Supporters of President Donald Trump surround the US Capitol following a rally on January 6, 2021 in Washington, DC. Trump supporters stormed the building in an insurrection aimed at stopping Congress from certifying Joe Biden's victory. (Photo by Samuel Corum/Getty Images)
Supporters of President Donald Trump surround the US Capitol following a rally on January 6, 2021 in Washington, DC. Trump supporters stormed the building in an insurrection aimed at stopping Congress from certifying Joe Biden's victory. (Photo by Samuel Corum/Getty Images)

In an op-ed, congressional candidate Rebecca Cooke reflects on the legacy of the Jan. 6, 2021 insurrection and how to strengthen the nation moving forward.

Editor’s Note: Rebecca Cooke is one of four declared candidates in the Democratic primary in the 3rd Congressional District in western Wisconsin. The Republicans’ 2020 nominee, Derrick Van Orden, is also running, and if other Republicans enter the race there will be a primary. The primary elections will take place Aug. 9 and the general election to succeed retiring Democrat Ron Kind will be held Nov. 8. UpNorthNews invites all formally declared candidates to submit columns introducing themselves to our readers, subject to light editing and verification.

As we mark the one-year anniversary of the insurrection on the US Capitol, our democracy remains in grave danger. The violence we saw at the hands of extremists that resulted in five deaths was fueled by the lies and divisiveness of political leaders aiming to weaponize fear and anger for their own gain.

I think often about the police officers who were there that day, performing their sworn duty to protect the halls of government. Many of those same officers have noted the physical, mental, and emotional trauma they have since experienced as they have bravely offered testimony before the House select committee investigating the Jan. 6 attack—many of them former members of the military.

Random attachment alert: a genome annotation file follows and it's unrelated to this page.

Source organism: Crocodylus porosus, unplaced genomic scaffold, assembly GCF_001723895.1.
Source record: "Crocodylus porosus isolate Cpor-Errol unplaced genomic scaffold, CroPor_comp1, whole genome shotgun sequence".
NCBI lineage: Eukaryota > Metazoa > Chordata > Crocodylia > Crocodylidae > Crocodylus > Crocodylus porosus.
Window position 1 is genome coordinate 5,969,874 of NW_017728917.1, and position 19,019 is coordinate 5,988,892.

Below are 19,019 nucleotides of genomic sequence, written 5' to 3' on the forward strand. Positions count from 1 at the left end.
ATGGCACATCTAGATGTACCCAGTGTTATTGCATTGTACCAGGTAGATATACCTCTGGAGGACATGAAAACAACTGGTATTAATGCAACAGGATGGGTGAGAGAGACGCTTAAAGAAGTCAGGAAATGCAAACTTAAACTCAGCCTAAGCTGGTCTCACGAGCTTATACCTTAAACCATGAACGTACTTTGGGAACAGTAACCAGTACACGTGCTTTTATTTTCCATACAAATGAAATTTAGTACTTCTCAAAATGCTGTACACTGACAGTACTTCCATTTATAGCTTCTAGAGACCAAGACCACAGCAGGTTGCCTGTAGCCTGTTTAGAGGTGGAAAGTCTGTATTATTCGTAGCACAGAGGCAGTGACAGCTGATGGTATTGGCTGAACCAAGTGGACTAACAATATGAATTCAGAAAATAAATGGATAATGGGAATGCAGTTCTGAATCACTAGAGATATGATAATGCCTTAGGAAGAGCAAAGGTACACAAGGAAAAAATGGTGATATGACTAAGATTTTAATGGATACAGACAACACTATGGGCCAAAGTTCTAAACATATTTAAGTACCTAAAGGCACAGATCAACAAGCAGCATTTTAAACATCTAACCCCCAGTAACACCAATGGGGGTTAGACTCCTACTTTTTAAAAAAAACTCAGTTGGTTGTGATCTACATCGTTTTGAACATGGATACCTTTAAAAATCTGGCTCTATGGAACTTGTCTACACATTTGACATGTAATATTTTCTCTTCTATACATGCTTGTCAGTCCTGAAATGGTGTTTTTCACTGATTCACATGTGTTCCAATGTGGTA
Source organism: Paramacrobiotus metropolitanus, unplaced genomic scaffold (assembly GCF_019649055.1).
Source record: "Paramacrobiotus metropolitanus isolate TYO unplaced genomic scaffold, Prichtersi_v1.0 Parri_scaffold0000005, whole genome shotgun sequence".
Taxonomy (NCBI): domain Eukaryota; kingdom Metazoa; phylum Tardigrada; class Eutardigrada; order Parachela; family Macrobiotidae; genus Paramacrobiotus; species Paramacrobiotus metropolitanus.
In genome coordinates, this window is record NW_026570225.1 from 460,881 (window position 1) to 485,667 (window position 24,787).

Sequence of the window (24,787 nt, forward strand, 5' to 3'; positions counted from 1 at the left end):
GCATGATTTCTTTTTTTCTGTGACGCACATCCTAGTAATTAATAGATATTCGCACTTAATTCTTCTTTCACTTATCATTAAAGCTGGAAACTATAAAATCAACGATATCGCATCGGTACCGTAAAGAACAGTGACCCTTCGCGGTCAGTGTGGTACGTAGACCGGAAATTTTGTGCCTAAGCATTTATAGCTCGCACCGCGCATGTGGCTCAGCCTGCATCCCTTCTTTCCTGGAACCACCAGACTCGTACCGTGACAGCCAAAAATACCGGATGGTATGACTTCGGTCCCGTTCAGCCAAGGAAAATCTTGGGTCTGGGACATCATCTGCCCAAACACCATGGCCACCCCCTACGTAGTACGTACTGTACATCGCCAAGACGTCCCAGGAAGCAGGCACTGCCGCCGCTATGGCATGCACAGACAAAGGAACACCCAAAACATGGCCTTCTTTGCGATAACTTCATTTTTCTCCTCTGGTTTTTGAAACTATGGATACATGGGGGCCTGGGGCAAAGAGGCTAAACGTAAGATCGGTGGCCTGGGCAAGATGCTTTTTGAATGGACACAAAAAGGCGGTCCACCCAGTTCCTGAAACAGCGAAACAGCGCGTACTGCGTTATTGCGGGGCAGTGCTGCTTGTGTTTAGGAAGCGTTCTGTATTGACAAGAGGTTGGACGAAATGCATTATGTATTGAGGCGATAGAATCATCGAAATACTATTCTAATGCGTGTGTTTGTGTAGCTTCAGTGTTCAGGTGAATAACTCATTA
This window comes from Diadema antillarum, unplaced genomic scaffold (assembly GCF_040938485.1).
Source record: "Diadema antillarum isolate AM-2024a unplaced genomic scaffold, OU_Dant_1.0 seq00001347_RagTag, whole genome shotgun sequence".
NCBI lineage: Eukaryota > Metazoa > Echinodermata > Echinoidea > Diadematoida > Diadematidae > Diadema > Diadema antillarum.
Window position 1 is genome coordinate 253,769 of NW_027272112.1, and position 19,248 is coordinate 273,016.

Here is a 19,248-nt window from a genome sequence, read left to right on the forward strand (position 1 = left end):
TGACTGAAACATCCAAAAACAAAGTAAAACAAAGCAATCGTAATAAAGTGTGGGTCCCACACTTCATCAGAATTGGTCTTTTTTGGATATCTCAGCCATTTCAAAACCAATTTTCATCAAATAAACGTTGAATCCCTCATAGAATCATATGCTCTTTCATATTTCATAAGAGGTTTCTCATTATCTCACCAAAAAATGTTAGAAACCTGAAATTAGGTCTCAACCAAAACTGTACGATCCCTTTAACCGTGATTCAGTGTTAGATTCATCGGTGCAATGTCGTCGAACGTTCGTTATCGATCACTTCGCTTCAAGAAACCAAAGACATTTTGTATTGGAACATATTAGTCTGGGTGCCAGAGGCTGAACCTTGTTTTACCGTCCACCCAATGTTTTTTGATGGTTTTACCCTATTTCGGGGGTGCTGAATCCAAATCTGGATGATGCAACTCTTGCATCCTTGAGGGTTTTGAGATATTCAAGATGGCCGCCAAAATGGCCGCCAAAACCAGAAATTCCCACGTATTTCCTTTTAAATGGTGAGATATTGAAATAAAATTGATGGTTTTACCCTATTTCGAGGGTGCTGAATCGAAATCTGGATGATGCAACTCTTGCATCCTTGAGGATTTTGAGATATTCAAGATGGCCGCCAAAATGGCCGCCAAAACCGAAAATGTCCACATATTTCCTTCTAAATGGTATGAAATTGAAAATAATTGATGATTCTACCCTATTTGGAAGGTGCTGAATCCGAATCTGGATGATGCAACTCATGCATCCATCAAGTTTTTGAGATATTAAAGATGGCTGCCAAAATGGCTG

The assault on law enforcement, despite insurrectionists’ rhetoric claiming to be supportive of police, is particularly insulting. We don’t have to look any further than my opponent Derrick Van Orden, who was at the US Capitol alongside the “stop the steal” rioters, to get a taste of this extremism. Van Orden used leftover campaign funds from his failed 2020 run against Ron Kind to fly to DC and “represent” west-central Wisconsin. Is that the Wisconsin you know? 

People I speak to across our west-central Wisconsin communities are deeply distressed about where we stand as a nation, and where we go from here. They are rightfully concerned about our economy, the cost of everyday goods, healthcare affordability, the strength of our schools, and the resilience of our infrastructure. They’re looking for a leader who puts people first above political ideology. 

I was raised in a family rooted in service to the country. My ancestors served in both World Wars, my grandfather was a Marine in Korea before coming home to work a union job in Eau Claire’s paper mill, and my father served as a medic at Walter Reed Hospital, caring for wounded soldiers returning from Vietnam. My brother continued that tradition, serving in the Navy before returning home to farm in Eau Claire and ultimately joining the Madison Fire Department.

The leaders we send to Washington need to focus on solving problems and addressing those kitchen table issues impacting people’s daily lives—not fanning the flames of division with more extreme, dangerous rhetoric.  

How can we trust someone to represent our interests when they have actively tried to undermine our democracy? That’s what we’ll have with Derrick Van Orden in Congress. Wisconsinites deserve better. 

Now, a year removed from the attack on the Capitol, the assault on our democracy is still an unquestionably ongoing threat, and it is crucial that each of us do our part to strengthen our great country as we look to the future.